The Newcastle Jets’ dire financial situation is no closer to resolution amid concerns last night that their game against Brisbane Roar at EnergyAustralia Stadium on Sunday may not go ahead.
The Newcastle Herald understands that some creditors involved in stadium match-day operations have asked to be paid in advance and will withdraw their services if they are not.
Jets owner Con Constantine was unable to pay wages to players and staff last week.
It is understood that unless Constantine receives financial assistance from Football Federation Australia, in the form of a short-term loan or advancement of a $325,000 quarterly grant, he will not be able to pay for stadium match-day services.
Chief executive John Tsatsimas last night refused to comment on the status of the game but earlier said he had ‘‘every confidence that there won’t be an issue come Sunday’’.
Tsatsimas would not put a figure on how much creditors, including match-day contractors, were owed but described it as a ‘‘significant’’ amount.
The FFA issued a statement yesterday which said: “FFA is still in the process of understanding the full extent of Newcastle Jets’ financial situation and will make no further comment at this stage.”
Tsatsimas addressed the players and coaching staff before training yesterday.
‘‘The only assurance I could provide was that we are making every attempt and effort to get a resolution to this as soon as possible,’’ he said. ‘‘It is the first time the wages haven’t been paid. It is a concern, I won’t deviate from that but hopefully it is only an aberration.
‘‘The players are very supportive but I would not insult their intelligence by saying this will be a situation that can be sustained for a long period of time.
‘‘I implore the fans to support their team. The only way they can ensure the success and the longevity of their side, without question, is to turn up.’’
Tsatsimas said Constantine had reached ‘‘an impasse’’.
‘‘There is nothing to suggest that it is anything other than an interim concern,’’ he said.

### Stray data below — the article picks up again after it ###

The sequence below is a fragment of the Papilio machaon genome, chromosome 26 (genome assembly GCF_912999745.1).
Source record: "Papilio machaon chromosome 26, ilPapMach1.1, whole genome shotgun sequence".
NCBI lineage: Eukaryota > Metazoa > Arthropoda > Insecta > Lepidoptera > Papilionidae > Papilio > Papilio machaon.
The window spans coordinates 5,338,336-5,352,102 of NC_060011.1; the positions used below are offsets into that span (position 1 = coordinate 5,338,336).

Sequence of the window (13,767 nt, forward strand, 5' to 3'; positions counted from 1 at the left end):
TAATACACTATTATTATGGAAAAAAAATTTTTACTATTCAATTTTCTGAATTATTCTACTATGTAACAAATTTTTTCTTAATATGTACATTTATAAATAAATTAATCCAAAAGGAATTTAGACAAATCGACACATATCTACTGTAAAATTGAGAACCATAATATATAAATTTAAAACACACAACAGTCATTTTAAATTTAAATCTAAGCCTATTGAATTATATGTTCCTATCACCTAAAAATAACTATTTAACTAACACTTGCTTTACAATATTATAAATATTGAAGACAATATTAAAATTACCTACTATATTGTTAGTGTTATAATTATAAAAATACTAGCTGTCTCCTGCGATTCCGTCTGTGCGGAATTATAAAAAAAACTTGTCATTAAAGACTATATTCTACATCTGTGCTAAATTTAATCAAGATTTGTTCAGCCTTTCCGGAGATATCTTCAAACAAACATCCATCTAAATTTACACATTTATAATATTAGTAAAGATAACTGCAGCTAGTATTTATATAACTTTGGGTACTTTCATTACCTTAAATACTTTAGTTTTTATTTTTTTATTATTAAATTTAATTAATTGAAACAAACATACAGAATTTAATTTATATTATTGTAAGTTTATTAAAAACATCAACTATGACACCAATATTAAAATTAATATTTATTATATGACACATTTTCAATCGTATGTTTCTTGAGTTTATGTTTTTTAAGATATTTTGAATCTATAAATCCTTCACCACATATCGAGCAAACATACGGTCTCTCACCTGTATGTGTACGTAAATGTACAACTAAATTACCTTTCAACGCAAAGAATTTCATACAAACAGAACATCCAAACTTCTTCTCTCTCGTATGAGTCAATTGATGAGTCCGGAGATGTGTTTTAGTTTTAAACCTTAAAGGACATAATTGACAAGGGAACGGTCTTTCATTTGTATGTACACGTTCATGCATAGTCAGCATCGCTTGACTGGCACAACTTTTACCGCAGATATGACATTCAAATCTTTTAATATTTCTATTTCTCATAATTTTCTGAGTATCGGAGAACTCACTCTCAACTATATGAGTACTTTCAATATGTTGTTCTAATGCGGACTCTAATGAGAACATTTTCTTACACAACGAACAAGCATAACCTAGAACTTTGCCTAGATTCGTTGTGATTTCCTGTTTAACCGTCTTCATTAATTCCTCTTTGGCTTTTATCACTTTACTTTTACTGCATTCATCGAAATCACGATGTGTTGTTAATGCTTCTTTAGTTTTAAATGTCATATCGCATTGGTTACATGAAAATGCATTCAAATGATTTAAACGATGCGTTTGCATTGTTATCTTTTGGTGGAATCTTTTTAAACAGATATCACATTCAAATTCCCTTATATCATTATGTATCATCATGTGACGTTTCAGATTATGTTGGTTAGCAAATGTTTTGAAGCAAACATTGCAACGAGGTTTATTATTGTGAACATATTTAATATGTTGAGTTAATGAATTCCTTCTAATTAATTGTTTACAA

‘‘But it is very difficult to say what the future may hold unless the landscape changes a bit.’’
Tsatsimas said the club’s restrictive commercial deal at EAS was a major factor in the club’s financial struggles.
‘‘If we had a bit more leverage in being able to capitalise on income streams from the stadium – being pourage, catering signage and sponsorship – certainly I am confident we wouldn’t find ourselves in this position,’’ he said.
‘‘That is an issue which hasn’t helped the situation.
‘‘I’m fairly confident the income stream we would be able to avail ourselves of would have covered the wages and contractors and what-not.’’
The Knights have been the primary lease-holders at EAS through a long-term licence agreement with the International Sports Centre Trust since joining the NSWRL premiership in 1988.
That was renewed in February 2008 until the end of 2017.
That agreement was made with the Hunter Venues Authority, which by then had replaced the ISC Trust as the NSW government’s representatives, under the proviso that the Wests Group would manage the stadium.
The commercial partnership between the Knights and Wests collapsed one month later and the Knights effectively regained management rights as the stadium’s major tenants, and the Jets in turn hired the ground from the Knights, paying rent, on a game-by-game basis.
The Herald has been told the Knights will relinquish that status and hand back control of the stadium to the HVA in return for compensation from the NSW government.
The Knights launched Supreme Court action in February to recover a reported $330,000 debt they said the Jets owed them for hiring the stadium last A-League season, and that matter was eventually settled out of court.
Apart from instigating legal action against the Jets, the Knights suspended pre-paid corporate catering services in hospitality boxes at EAS for the A-League club’s final home game of the season against Adelaide.
Knights chairman Rob Tew last night stressed that the NRL club had no outstanding financial issues with the Jets.
‘‘We made demands to cover debts earlier this year and we have fully recovered those debts, subject to that demand,’’ Tew told the Herald last night.